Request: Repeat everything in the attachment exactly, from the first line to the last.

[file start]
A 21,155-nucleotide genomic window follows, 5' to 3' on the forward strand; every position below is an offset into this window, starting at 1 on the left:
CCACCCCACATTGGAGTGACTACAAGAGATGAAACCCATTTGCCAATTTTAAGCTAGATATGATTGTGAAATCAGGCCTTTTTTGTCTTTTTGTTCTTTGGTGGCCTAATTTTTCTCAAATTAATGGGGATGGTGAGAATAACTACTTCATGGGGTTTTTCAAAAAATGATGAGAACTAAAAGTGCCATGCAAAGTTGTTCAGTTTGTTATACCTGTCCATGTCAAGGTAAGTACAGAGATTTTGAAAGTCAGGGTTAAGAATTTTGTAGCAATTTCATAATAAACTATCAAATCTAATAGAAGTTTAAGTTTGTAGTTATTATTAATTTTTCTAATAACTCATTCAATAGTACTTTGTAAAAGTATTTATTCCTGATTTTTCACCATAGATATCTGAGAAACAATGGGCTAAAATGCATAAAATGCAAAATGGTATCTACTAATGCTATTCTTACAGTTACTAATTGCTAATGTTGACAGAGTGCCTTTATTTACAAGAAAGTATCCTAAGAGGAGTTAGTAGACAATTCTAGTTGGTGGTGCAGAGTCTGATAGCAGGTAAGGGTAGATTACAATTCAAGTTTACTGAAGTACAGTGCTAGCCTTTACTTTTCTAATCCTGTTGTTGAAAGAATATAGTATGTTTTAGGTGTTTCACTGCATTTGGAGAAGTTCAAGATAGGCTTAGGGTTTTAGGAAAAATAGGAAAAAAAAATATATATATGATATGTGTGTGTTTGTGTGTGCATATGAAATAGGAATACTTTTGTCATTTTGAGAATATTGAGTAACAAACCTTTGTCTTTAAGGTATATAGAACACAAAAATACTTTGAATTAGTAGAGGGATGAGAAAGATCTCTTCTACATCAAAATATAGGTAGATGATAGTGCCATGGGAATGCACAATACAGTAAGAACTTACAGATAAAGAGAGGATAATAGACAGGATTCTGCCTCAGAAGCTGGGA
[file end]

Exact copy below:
A 21,155-nucleotide genomic window follows, 5' to 3' on the forward strand; every position below is an offset into this window, starting at 1 on the left:
CCACCCCACATTGGAGTGACTACAAGAGATGAAACCCATTTGCCAATTTTAAGCTAGATATGATTGTGAAATCAGGCCTTTTTTGTCTTTTTGTTCTTTGGTGGCCTAATTTTTCTCAAATTAATGGGGATGGTGAGAATAACTACTTCATGGGGTTTTTCAAAAAATGATGAGAACTAAAAGTGCCATGCAAAGTTGTTCAGTTTGTTATACCTGTCCATGTCAAGGTAAGTACAGAGATTTTGAAAGTCAGGGTTAAGAATTTTGTAGCAATTTCATAATAAACTATCAAATCTAATAGAAGTTTAAGTTTGTAGTTATTATTAATTTTTCTAATAACTCATTCAATAGTACTTTGTAAAAGTATTTATTCCTGATTTTTCACCATAGATATCTGAGAAACAATGGGCTAAAATGCATAAAATGCAAAATGGTATCTACTAATGCTATTCTTACAGTTACTAATTGCTAATGTTGACAGAGTGCCTTTATTTACAAGAAAGTATCCTAAGAGGAGTTAGTAGACAATTCTAGTTGGTGGTGCAGAGTCTGATAGCAGGTAAGGGTAGATTACAATTCAAGTTTACTGAAGTACAGTGCTAGCCTTTACTTTTCTAATCCTGTTGTTGAAAGAATATAGTATGTTTTAGGTGTTTCACTGCATTTGGAGAAGTTCAAGATAGGCTTAGGGTTTTAGGAAAAATAGGAAAAAAAAATATATATATGATATGTGTGTGTTTGTGTGTGCATATGAAATAGGAATACTTTTGTCATTTTGAGAATATTGAGTAACAAACCTTTGTCTTTAAGGTATATAGAACACAAAAATACTTTGAATTAGTAGAGGGATGAGAAAGATCTCTTCTACATCAAAATATAGGTAGATGATAGTGCCATGGGAATGCACAATACAGTAAGAACTTACAGATAAAGAGAGGATAATAGACAGGATTCTGCCTCAGAAGCTGGGA